The maps were published in atlases with a decorative title page, usually with impressive typography, like this 1920 cover page from Portsmouth, NH (below). The maps were at a scale of 50 feet to an inch, allowing for detailed outlines of buildings and outbuildings, property boundaries, street names and addresses, descriptions of building uses, and naturally, locations of fire hydrants and fire departments. The atlases also featured indices of streets, public buildings including schools and churches, and information about the population and economy.
The Sanborn maps are useful to all kinds of people. For historical archaeologists, they are a great resource for viewing neighborhood change over time. In the image below, I've collected portions of the Portsmouth maps from 1878 through 1941 which show the neighborhood block where we'll be digging this summer. The house at 90 Jefferson Street appears in the center of the block on the 1904 map, replacing Augustus K. Brown's barn. As you can see in the maps, buildings (especially outbuildings) came and went over time. Today, only the Marden-Abbot house (in the NW corner) and the Lowd House (in the SE corner) still stand. It is interesting to correlate these maps to historic deed descriptions and directories. This summer, we will also get the chance to ground truth the barn foundation and property line.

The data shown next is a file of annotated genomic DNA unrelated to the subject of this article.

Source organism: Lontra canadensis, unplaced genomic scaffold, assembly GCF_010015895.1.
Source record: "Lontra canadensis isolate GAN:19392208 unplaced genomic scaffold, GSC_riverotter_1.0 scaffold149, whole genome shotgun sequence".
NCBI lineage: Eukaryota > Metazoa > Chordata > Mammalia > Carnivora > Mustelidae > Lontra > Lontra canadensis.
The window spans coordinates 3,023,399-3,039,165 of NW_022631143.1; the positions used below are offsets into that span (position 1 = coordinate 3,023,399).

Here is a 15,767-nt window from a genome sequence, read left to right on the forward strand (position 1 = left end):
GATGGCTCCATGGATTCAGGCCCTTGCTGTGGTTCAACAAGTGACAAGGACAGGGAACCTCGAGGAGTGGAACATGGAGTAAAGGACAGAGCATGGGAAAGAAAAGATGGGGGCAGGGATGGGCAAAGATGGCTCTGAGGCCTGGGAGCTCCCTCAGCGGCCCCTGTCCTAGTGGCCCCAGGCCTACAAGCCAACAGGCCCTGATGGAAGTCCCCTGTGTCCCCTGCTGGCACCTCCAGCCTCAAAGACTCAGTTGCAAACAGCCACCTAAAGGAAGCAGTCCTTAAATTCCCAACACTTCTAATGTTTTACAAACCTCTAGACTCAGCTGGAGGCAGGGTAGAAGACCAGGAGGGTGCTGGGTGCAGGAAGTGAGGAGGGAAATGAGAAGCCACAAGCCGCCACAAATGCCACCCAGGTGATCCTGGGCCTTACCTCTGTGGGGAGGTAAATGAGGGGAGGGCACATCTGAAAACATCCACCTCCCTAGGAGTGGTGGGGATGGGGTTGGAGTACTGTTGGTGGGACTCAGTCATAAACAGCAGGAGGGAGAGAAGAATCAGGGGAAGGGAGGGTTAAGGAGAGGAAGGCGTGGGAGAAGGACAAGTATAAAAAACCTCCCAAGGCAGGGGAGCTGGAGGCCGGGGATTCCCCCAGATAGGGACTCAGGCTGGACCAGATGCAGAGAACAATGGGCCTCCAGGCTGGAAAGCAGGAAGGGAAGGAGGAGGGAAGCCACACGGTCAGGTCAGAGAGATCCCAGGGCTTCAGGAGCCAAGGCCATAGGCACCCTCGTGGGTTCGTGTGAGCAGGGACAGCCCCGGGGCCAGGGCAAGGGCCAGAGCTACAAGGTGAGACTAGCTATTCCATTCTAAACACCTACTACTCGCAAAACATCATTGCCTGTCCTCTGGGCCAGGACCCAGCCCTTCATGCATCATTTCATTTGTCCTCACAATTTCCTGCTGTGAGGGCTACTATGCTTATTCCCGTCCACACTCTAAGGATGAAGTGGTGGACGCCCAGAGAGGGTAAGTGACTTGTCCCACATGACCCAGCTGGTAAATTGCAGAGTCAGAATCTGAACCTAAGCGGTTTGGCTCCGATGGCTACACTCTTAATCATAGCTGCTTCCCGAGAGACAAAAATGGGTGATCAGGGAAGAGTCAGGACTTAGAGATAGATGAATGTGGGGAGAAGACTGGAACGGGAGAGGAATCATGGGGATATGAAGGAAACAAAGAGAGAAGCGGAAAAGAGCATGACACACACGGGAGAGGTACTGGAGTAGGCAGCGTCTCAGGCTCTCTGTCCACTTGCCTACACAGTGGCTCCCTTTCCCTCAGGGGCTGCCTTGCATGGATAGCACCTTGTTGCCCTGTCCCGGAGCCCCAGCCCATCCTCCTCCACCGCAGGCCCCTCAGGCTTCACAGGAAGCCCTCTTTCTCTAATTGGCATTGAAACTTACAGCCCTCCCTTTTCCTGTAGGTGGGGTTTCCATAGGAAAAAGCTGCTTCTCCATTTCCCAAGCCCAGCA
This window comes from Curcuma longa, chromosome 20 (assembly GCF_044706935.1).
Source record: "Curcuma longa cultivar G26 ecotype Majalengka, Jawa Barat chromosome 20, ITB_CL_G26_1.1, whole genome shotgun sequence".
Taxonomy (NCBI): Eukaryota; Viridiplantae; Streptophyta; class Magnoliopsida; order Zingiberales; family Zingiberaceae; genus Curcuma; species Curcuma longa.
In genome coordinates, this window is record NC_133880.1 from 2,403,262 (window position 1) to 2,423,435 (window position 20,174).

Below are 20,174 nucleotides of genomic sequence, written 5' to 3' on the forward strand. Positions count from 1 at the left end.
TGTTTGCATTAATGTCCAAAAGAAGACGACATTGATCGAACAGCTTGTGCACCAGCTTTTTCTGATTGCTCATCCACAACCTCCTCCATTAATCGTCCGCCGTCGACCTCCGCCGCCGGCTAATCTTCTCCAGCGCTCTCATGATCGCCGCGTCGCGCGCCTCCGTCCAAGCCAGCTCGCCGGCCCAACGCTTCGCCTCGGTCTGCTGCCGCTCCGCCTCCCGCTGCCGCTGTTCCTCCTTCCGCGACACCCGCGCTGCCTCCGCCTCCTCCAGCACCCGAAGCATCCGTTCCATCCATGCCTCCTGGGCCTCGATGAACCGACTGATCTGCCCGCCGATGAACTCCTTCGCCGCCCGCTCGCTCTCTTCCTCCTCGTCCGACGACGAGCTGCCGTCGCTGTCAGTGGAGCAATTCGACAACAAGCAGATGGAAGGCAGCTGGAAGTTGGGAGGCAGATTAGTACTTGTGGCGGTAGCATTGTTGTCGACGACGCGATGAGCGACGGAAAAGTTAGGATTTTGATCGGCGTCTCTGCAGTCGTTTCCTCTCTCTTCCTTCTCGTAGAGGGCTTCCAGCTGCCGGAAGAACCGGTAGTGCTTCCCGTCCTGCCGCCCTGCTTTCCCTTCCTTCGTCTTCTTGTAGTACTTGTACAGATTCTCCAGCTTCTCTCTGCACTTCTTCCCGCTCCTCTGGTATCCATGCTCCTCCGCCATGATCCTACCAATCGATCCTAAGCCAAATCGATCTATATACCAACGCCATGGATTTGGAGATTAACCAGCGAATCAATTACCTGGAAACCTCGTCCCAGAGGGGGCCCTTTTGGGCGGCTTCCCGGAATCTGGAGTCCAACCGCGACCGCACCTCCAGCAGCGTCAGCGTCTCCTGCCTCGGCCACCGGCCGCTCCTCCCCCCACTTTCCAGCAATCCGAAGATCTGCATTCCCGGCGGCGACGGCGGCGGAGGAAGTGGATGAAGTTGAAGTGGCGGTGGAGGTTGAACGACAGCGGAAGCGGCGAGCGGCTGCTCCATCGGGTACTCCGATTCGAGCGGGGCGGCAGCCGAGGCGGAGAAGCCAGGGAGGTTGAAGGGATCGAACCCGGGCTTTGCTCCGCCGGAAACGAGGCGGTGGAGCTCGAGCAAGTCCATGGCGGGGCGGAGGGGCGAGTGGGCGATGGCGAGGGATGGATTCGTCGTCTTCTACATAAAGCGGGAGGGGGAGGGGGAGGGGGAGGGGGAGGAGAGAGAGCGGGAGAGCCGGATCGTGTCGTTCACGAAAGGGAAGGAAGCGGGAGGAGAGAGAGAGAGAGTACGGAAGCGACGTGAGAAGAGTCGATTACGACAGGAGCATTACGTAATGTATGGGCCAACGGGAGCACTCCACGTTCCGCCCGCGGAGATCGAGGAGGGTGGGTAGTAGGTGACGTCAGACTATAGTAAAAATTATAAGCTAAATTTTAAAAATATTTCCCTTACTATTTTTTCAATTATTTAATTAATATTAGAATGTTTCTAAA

Below is a portion of the 1910 Sanborn map georeferenced over recent aerial imagery of Strawbery Banke Museum. In this type of overlay it is clear that there have been many changes to the landscape of the Puddle Dock neighborhood in the last century.
Interested in searching for a historic Sanborn map of your neighborhood?
The Library of Congress has a collection of Sanborn maps searchable and available online.
Many NH Sanborn maps are available online at the Dartmouth College Library.
David Rumsey's excellent Map Collection has scans of a rare 1905 San Francisco Sanborn Atlas, which shows how the atlases were arranged.
The New York Public Library has been engaged in a very cool NEH funded project to scan and georeference nearly 8,000 Sanborn maps of NY and NJ.
There is also a searchable database of PA Sanborn maps and a lot more information on the Penn State University Libraries website.